The Academy of Justice’s Discussion on the interaction of courts and journalists

On June 16th in the North-West Branch of the Russian Academy of Justice held a seminar on “Legislative Frameworks and Technological Cooperation between Courts with the Media and Journalists.” The seminar was attended by press secretaries and presidents of the court, citizens of Russia, journalists, third sector representatives (NGOs) and other experts.

The seminar was held under the “Transparency of the Courts as a way to guarantee the Constitutional Right of Citizens to Access Information.” The project and collaboration of research between the courts and media was presented by the project’s supervisor, Sergei Chizhkov, the Executive Director of the Guild of Court Reporters.

A consultant from the Pushkin district court of St. Petersburg, Darya Lebedeva, presented a training course for employees of the district courts serving as press secretaries. Participants found the course to be quite interesting.

The event was attended by a Professor of German and International Commercial and Media Rights of the Cologne School of Business, Ralph Hecker, also the Scientific Director of the Cologne Institute for Communications Law and Internet. Professor Hecker delivered a report on the courts and the media in Germany, which greatly illuminated the German experience. In particular, German courts do not have press secretaries. Rather, this duty falls upon judges, who intern carryout this function.

Representatives of Saratov, Arkhangelsk, Novgorod, Perm, Kaliningrad, and Pskov region courts shared their experiences working in public relations. The representatives talked in detail about the legislative constraints that should guide a press secretary when providing information, based on the need to protect personal information.

Elena Manachina, press secretary for the Kaliningrad Regional Court, asserted that press secretaries should only provide a sentence. The rest should be the work for journalists: to go to the court and to take comments from participants. Additionally, the archives may hold evidence which was not investigated by the courts. Revealing all of the evidence to journalists may distort the course, the process, and the objectivity of the case. Therefore, press secretaries should refrain from providing all case details to journalists. According to the press secretary of the Pskov Regional Court, Julia Pron, the success of the press service of the courts depends on a proactive press secretary. Pron also spoke about her experience collaborating with the editorial office of the Pskov region.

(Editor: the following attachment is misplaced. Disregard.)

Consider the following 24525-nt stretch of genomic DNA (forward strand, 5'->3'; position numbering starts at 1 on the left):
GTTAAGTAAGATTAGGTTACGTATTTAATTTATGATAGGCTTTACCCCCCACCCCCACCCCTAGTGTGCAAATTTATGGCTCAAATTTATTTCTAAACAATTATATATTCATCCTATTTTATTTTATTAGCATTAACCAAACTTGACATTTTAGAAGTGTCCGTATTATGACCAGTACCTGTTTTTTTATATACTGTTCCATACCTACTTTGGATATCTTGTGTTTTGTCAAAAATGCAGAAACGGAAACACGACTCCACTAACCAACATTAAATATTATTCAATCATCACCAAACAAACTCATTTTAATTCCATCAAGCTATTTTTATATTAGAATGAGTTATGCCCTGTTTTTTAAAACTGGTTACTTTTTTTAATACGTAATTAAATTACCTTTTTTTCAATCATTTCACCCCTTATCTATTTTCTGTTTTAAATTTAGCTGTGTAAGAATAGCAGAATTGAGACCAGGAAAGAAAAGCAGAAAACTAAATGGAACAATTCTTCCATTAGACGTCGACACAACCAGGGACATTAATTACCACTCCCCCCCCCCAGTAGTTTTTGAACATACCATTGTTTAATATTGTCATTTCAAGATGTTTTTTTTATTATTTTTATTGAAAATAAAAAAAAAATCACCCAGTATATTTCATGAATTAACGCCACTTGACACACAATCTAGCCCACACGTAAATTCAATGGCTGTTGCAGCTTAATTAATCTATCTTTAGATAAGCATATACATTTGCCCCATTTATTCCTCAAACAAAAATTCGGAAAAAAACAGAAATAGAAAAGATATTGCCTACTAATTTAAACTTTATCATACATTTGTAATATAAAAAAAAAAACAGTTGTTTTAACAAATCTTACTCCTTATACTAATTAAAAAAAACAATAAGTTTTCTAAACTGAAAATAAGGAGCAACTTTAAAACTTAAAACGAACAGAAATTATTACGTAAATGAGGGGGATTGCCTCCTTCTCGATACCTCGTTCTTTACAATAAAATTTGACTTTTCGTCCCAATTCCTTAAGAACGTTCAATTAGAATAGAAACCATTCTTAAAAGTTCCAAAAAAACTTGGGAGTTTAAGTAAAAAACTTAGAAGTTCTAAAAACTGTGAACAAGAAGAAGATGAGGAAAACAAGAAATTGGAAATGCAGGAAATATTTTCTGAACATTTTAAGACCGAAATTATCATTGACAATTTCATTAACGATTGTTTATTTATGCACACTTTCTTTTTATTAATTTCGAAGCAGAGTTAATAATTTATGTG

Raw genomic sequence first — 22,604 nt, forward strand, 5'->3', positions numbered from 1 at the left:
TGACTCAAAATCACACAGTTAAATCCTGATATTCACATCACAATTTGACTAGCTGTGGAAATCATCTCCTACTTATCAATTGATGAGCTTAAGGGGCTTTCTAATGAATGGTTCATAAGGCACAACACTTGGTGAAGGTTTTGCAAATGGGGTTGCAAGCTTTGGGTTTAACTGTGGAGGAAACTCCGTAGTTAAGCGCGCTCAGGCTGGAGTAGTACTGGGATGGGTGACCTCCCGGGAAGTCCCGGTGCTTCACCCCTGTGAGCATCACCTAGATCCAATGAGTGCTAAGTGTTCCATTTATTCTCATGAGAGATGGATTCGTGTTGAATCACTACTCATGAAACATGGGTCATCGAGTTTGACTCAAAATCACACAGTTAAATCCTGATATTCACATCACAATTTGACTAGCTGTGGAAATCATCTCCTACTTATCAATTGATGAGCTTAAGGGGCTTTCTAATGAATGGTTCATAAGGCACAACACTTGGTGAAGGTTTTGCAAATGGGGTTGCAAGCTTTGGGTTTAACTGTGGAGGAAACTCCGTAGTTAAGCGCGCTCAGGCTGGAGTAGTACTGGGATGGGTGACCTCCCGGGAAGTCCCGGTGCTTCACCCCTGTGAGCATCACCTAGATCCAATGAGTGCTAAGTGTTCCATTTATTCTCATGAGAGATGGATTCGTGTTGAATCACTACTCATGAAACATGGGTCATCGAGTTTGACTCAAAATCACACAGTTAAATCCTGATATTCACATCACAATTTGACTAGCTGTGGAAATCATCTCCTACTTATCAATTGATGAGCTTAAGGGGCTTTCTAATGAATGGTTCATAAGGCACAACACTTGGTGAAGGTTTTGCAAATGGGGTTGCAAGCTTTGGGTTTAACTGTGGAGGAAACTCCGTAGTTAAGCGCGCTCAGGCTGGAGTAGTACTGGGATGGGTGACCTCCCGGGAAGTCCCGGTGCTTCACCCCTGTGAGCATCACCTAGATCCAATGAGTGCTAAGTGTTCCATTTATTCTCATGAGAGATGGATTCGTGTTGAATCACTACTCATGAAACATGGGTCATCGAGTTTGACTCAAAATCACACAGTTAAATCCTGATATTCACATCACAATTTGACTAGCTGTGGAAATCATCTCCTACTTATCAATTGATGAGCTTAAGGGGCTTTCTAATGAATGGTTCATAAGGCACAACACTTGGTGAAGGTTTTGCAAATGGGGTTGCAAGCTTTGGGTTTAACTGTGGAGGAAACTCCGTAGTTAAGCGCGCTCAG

The press officer of the Office of Drug Control Services of the St. Petersburg and Leningrad region, Ekaterina Kolesnikova, provided a unique perspective to interacting with the media. Kolesnikova also discussed the problems hindering interaction with the court press offices, in particular the difficulties her department has experienced while trying to conduct surveys at hearings.

The last speaker was a legal journalist, Pavel Netupsky. Netupsky reported that according to a study by “Citizens Watch,” only 16 of the 23 district court of St. Petersburg include press-service and only 6 sites listed contact information of press secretaries. The journalist said that the court staff does not include enough information in the publication of judicial decisions, referring to any quotations and numbers of articles of the Civil Code and laws. The meaning of Article 15 of the Federal Law № 262 “On Providing Access to Information about the Courts of the Russian Federation,” the opinion of Netupsky, is not about the protection of personal information and participants in the case of a threat to their security. Rather, in such cases, the court should opt for a closed process. In civil proceedings, ensuring the safety of the participants is not an issue, as all information open to the public is harmless.

The seminar concluded with a discussion, which focused on the principle of publicity versus the right to privacy. Making judgments about what information should be accessible the level of openness of the judicial process, are not one in the same. In the first case, the information may be available to millions, while in the second case the information may only be available to those who attend the trail.

Elena Shakhova recalled a recent ruling by the European Court of Justice, which ordered Google to remove personal data from its search engine, upon request by an individual. Professor Hecker told the participants about a legal precedent established by the Constitutional Court of Germany, which called for the media to remove information from the internet regarding the process and charges of rape cases, after the convict has served his sentence. According to Professor Hecker, everyone should have the right to re-socialization.
At the end of the discussion, Sergei Chizkov spoke about the fact that Russia cannot solve all the problems of legislative prohibitions: ethics and morality should be outside the scope of the law. Chizkov also reminded participants about the codes of professional ethics and the Guild of court reporters.